Read's Drug Store
Read's Drug Store was a chain of stores based in Baltimore, Maryland. The downtown store was the site of an early sit-in during the civil rights movement—perhaps the first. Read's Drug Store has since gone out of business, leaving behind an empty building. There is currently a controversy over whether to raze this building for development or preserve it and turn it into a civil rights museum.
Company History 
Read's Drug Store was founded by William Read. He sold it to the Nattans family in 1899. The downtown store was constructed in 1934 by Smith & May, Baltimore architects also responsible for the Bank of America building at 10 Light St. In 1929, one company slogan was "Run Right to Reads." (http://baltmusindustry.pastperfect-online.com/35171cgi/mweb.exe?request=record;id=04FCADF2-3671-45E1-82FD-823175918606;type=102)
The drug store sold pastries like cinnamon sticks with nuts.
The Read's store in downtown Baltimore (at Lexington St. and Howard St.) was the site of one of the country's first anti-segregation sit-ins. Students at Morgan State University joined up with a local chapter of the Congress on Racial Equality (CORE) to conduct a demonstration on January 20, 1955. The event was peaceful and lasted for only half an hour. According to Dr. Helena Hicks, a participant in the protest and now a commissioner on the Baltimore City Commission for Historical and Architectural Preservation, the protest consisted of seven people who decided mostly spontaneously to enter the drug store. The NAACP confirmed that this was the first sit-in of its kind.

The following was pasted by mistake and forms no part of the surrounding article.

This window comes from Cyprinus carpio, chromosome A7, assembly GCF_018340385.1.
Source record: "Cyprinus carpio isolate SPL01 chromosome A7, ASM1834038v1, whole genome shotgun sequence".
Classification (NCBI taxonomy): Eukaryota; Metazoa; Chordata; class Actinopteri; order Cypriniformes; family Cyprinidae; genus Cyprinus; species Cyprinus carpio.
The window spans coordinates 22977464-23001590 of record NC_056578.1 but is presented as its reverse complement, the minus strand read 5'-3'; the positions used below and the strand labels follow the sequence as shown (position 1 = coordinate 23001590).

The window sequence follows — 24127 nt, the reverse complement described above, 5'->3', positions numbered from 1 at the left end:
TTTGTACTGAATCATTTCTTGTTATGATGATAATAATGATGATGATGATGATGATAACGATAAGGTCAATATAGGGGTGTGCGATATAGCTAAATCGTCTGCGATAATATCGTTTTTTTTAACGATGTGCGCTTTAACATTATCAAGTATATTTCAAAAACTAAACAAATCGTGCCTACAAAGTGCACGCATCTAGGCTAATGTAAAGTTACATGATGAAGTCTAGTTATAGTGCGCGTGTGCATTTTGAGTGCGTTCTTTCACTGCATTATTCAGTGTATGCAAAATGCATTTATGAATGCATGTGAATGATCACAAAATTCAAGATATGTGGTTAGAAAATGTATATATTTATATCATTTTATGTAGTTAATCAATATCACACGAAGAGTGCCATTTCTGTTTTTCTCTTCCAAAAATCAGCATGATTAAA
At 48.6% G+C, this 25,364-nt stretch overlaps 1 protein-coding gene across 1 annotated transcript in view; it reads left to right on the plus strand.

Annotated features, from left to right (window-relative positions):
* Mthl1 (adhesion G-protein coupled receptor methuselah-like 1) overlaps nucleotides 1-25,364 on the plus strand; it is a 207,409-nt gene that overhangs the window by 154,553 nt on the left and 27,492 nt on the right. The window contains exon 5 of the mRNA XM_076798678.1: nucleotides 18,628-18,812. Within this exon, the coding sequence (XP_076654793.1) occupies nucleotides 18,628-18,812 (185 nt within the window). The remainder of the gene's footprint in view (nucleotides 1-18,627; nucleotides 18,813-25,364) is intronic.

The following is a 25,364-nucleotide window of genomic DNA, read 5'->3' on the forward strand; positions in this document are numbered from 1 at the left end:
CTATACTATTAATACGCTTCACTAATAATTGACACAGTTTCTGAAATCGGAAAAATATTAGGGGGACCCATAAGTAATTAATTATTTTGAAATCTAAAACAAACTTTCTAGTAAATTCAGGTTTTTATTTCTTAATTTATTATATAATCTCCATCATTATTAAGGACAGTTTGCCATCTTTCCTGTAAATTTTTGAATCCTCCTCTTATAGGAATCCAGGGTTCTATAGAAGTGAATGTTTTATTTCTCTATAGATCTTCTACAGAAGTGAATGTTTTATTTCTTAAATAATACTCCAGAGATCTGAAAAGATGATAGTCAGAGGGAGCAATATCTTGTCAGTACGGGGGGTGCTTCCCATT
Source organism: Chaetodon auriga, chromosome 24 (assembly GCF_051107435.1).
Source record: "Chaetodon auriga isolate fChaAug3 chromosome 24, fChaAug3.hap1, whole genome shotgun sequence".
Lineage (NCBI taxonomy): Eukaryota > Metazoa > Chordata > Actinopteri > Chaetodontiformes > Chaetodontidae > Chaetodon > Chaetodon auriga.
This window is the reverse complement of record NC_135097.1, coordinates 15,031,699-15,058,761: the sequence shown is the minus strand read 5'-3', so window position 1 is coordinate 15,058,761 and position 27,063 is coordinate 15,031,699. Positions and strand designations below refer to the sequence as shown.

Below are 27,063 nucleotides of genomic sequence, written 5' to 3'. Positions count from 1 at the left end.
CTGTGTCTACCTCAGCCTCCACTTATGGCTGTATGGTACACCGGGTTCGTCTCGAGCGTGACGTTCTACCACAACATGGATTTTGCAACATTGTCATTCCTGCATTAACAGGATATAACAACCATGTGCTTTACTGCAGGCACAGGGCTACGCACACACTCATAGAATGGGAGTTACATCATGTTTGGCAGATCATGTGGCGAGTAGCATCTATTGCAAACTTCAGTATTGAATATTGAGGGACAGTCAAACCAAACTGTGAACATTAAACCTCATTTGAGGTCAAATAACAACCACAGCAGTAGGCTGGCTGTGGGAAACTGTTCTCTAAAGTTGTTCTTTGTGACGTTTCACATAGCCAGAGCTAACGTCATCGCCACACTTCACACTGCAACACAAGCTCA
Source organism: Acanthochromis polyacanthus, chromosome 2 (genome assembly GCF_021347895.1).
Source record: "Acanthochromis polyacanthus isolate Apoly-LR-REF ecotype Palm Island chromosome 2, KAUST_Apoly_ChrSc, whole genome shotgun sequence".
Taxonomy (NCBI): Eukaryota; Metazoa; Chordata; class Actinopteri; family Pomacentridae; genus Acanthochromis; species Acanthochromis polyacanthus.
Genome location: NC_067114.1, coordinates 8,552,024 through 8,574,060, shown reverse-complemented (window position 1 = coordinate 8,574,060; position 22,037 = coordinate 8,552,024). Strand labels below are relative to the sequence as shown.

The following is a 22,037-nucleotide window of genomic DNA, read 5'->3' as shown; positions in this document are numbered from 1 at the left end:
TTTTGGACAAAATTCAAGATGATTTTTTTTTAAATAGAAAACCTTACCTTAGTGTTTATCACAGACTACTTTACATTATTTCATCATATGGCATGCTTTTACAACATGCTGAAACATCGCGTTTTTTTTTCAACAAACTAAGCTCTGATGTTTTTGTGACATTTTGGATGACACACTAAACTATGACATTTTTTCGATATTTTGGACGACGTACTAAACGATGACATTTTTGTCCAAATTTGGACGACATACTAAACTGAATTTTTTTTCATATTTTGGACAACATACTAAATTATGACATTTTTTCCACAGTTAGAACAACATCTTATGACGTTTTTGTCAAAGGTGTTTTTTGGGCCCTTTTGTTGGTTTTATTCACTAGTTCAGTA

Two days later, the store was officially desegregated. Arthur Nattans, Sr., then President of Read's, ran an announcement in the Baltimore Afro-American stating “We will serve all customers throughout our entire stores, including the fountains, and this becomes effective immediately.”
The relationship between protestors and store was not entirely combative. Ben Everinghim, a vice chairman of CORE in charge of negotiations with Read's, stated: "We feel that Read's management has been understanding and cooperative and we wish especially to compliment them and congratulate them at this time when they have been instrumental in the elimination of discrimination in such wide areas of the city."
Historic Preservation Controversy 
In 2011, the Baltimore Commission for Historical and Architectural Preservation voted to grant temporary landmark status to the downtown store. This decision blocked the plan by Mayor Stephanie Rawlings-Blake and Lexington Square Partners to build a $150 million development on the site. The developers initially planned to raze the building but had later agreed to preserve two walls; preservationists argued that both plans were insufficient.
Activists want the building preserved and turned into a civil rights museum. They accuse the city of "demolition by neglect": avoiding minor repairs and allowing the building to collapse in order to make room for development.
Support for preserving the building comes from Baltimore Heritage, a non-profit historical preservation group, and the Jewish Museum of Maryland, which celebrates the Nattans' decision to desegregate early.
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- Pousson, Eli (7 January 2011). "Why the West Side Matters: Read’s Drug Store and Baltimore’s Civil Rights Heritage". Baltimore Heritage. Retrieved 22 February 2012.
- "37 Baltimore drugstores open lunch counters to all patrons". The Afro-American (ProQuest). 22 January 1955. p. 1. Retrieved 22 February 2012.
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